Date of Award

Winter 12-2017

Embargo Period

12-7-2017

Degree Type

Dissertation

Degree Name

Doctor of Philosophy (PhD)

Department

Engineering and Public Policy

Advisor(s)

Joana Mendonça

Second Advisor

Granger Morgan

Abstract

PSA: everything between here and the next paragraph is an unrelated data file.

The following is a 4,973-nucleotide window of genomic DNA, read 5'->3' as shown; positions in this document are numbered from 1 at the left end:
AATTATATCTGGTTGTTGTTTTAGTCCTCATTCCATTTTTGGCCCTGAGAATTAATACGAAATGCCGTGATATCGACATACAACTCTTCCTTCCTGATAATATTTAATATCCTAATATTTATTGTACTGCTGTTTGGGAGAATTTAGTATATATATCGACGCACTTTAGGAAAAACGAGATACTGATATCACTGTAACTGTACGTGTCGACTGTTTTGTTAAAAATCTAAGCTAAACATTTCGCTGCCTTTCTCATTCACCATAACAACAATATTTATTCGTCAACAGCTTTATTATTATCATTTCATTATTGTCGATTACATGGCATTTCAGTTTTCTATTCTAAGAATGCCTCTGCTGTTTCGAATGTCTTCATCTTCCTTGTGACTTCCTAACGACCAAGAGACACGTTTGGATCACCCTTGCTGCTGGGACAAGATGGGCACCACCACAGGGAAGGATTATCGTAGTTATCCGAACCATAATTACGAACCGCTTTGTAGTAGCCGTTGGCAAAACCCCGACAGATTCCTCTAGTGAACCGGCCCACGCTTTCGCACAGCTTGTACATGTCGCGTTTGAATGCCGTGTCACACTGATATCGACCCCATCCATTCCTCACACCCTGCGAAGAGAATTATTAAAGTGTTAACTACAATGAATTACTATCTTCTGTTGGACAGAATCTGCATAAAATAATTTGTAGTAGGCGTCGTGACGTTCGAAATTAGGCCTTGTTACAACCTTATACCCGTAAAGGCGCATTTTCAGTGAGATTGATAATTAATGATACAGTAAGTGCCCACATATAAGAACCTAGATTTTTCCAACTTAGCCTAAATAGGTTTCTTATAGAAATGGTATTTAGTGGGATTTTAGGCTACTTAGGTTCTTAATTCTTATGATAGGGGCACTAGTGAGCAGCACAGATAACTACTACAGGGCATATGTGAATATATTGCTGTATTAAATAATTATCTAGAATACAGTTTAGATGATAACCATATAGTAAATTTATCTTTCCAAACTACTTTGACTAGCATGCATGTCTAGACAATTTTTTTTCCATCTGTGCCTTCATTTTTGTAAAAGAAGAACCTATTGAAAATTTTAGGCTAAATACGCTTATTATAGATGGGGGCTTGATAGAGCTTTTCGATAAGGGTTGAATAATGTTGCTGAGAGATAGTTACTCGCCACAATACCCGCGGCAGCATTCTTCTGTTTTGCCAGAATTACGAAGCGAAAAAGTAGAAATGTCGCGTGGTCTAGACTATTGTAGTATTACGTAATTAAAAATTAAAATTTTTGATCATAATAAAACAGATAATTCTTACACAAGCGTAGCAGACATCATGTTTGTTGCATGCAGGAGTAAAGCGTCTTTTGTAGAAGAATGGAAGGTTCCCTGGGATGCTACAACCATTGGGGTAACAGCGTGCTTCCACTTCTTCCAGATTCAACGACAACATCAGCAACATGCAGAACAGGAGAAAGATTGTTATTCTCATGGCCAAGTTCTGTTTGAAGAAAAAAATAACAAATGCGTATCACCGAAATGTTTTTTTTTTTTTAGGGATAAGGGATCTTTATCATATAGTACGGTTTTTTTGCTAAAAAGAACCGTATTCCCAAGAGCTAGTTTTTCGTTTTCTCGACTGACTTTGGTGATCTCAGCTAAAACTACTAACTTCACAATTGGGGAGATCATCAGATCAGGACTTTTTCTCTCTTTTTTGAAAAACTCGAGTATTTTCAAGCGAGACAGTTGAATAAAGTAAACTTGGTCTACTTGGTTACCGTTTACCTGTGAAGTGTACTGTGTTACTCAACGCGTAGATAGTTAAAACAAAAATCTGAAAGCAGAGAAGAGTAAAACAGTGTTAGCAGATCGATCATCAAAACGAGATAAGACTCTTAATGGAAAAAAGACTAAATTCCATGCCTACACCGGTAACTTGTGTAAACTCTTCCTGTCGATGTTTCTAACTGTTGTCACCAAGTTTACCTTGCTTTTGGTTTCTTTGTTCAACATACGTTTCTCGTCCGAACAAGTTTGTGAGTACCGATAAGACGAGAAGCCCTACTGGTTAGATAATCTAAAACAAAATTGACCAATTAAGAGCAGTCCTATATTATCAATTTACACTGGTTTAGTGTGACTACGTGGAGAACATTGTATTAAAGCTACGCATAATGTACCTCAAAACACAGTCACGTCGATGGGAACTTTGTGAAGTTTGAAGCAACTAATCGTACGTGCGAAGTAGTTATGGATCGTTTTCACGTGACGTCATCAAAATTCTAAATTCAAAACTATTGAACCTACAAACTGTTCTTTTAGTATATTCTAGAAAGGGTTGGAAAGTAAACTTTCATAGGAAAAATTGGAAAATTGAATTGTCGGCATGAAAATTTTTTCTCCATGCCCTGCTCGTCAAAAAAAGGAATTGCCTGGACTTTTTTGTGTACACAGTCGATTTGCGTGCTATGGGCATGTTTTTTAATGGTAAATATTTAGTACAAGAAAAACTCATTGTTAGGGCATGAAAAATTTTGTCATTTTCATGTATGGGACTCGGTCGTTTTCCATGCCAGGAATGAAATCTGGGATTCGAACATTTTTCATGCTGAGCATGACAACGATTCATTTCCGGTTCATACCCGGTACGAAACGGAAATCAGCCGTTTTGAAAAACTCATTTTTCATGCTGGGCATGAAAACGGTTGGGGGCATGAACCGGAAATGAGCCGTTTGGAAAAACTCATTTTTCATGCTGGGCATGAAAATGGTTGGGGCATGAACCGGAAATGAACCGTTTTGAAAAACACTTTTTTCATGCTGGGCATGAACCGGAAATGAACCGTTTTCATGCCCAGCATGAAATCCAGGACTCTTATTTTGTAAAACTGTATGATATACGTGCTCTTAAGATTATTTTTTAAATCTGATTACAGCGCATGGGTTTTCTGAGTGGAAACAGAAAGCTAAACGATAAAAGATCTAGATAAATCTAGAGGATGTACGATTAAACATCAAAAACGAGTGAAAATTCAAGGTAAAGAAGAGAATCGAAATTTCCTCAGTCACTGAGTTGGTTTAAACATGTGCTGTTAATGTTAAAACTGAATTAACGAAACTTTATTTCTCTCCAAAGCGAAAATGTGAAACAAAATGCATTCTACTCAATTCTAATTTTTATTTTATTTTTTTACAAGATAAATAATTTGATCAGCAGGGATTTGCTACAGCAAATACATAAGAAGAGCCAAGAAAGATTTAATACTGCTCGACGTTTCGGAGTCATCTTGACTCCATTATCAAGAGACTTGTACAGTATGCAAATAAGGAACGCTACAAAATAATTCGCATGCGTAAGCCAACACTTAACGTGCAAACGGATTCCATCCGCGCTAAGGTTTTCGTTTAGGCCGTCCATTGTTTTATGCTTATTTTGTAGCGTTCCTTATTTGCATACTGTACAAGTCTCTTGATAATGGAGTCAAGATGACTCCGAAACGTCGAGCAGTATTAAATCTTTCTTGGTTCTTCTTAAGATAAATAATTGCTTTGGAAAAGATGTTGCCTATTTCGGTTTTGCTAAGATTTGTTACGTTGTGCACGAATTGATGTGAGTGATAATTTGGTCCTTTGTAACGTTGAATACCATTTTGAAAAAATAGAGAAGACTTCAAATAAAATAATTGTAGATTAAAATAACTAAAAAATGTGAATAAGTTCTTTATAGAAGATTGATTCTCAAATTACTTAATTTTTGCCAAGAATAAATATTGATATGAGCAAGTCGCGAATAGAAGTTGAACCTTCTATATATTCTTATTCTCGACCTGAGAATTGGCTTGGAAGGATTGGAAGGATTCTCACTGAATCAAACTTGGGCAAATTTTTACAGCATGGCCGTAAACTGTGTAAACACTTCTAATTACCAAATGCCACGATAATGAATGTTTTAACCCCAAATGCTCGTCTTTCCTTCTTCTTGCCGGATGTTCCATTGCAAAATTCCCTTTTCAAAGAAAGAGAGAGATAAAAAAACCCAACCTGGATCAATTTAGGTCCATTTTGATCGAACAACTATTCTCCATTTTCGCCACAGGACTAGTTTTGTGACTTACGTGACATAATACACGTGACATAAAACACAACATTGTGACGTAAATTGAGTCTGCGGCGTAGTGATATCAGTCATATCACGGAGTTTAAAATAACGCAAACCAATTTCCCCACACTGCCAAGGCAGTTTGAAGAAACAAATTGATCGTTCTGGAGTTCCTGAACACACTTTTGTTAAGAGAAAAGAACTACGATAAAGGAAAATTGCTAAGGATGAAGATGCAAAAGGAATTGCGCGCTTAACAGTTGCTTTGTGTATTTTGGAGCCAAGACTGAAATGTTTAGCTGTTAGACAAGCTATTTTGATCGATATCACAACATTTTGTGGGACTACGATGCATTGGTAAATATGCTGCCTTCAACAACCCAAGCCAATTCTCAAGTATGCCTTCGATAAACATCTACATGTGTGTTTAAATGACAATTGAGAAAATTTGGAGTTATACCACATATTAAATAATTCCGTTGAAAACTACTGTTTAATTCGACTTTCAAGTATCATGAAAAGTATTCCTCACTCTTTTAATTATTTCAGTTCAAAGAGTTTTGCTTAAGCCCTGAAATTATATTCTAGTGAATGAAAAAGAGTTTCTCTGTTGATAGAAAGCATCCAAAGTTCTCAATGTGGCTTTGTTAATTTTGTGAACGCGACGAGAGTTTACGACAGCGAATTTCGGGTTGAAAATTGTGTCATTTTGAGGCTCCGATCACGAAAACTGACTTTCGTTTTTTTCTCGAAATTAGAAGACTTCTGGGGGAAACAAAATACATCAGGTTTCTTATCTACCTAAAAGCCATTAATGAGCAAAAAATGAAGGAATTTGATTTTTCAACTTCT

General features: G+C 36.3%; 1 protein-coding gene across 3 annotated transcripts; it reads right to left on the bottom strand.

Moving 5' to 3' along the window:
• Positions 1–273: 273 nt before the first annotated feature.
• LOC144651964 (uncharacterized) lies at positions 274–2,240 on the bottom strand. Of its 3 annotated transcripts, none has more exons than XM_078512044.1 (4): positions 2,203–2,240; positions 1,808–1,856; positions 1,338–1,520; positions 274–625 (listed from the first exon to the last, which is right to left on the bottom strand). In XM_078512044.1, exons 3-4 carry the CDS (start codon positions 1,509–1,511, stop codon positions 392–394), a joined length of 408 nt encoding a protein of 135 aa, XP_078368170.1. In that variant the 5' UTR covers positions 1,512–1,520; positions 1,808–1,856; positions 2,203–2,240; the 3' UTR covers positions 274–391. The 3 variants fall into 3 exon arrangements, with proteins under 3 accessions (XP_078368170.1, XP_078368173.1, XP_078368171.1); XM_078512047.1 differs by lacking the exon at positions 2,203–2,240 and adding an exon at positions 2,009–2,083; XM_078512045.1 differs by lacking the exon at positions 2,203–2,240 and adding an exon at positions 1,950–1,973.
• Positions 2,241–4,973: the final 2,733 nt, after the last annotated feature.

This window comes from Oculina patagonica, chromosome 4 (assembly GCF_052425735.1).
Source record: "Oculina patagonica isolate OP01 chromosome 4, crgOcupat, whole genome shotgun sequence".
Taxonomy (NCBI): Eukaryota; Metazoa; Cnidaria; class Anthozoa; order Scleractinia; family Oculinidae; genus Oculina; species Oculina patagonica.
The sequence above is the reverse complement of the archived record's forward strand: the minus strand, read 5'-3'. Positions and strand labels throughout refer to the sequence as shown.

Policymakers in the United States and elsewhere have recognized that a broad and competitive manufacturing sector is crucial to a robust economy and that to remain competitive, a nation must invent and master new ways of making things. Moving technologies from laboratory to commercial success poses considerable challenges however. If the technology is radically new, this transition can be so risky and investment-heavy that only very large private firms can attempt it. One such new technology is metal additive manufacturing (MAM). MAM provides a vivid illustration of the tensions policymakers must resolve in simultaneously supporting the commercialization of early-stage innovations of strategic national interest, while fulfilling the government’s duty to ensure human health and safety. After an initial chapter with a general overview of additive manufacturing technologies, this dissertation explores these tensions from the perspective of two very different industrial contexts: the U.S. as a technology leader and trailblazer in the development of the technology, and Portugal as a technology follower with severely constrained resources. In the first case study, I use the extreme case of MAM (an emerging technology with many sources of process uncertainty) in commercial aviation (an industry where lapses in safety can have catastrophic consequences) to unpack how the characteristics of a technology may influence the options for regulatory intervention. Although my work focuses on the U.S. and the Federal Aviation Administration’s regulation, I expect this work to have an international scope, given that in most countries regulation is heavily influenced by, if not an exact copy of, the U.S. regulation. Based on my findings, I propose an adaptive regulatory framework in which standards are periodically revised and in which different groups of companies are regulated differently as a function of their technological capabilities. I conclude by proposing a generalizable framework for regulating emerging process-based technologies in safety-critical industries in which the optimal regulatory configuration depends on the industry structure (number of firms), the performance and safety requirements, and the sources of technological uncertainty. In the second case study, I analyze the adoption of polymer (PAM) and metal (MAM) additive manufacturing technologies in the Portuguese molds industry, both of which offer important benefits to their products. Leveraging archival data (related to the history of Portuguese institutions, and the development of additive manufacturing both globally and in Portugal), insights from 45 interviews across academia, industry, and government; and 75 hours of participant observations, we develop insights about why institutional instability affected the adoption of Polymer Additive Manufacturing (PAM) and Metal Additive Manufacturing (MAM) differently. In both cases, Portugal invested in the technology relatively early, and in the case of PAM the research community has been able to move towards high-tech applications. In contrast, the adoption of MAM has been modest despite its potential to greatly improve the performance and competitiveness of metal molds. From the comparison between PAM and MAM, we generate theory about which technological and contextual factors affect their ‘technological forgiveness’, defined as the resiliency of a new technology’s adoption to institutional instability. We conclude by proposing a generalizable framework for ‘forgiveness’ in different industrial contexts. The final chapter of this dissertation contains practical recommendations for regulators and managers interested in adopting the technology. Policymakers in the aviation industry may want to encourage the creation of programs to gather more flight experience with MAM parts. Small aircraft and other applications with higher risk tolerance than commercial aviation might represent more important channels to gather information, as the history of composite materials suggests. More importantly, regulators may need to introduce clauses in their rules to regulate MAM to avoid situations of ‘regulatory lock-in’ which could harm the long-term potential of the technology. Despite the potential of additive manufacturing, we believe that near-term expectations for it are overblown. In general, additive manufacturing holds great promise, but in many areas the cart has gotten ahead of the horse. Much of the technology is still under development. The history of comparable technologies such as composite materials and high-performance castings shows that the problems may take decades to resolve. For now, additive manufacturing is cost-competitive only in niche applications — for instance, those involving plastics. Businesses that want to plunge into additive manufacturing should be cognizant of the challenges. Determining whether it makes sense to invest in additive manufacturing will require experimentation and learning.

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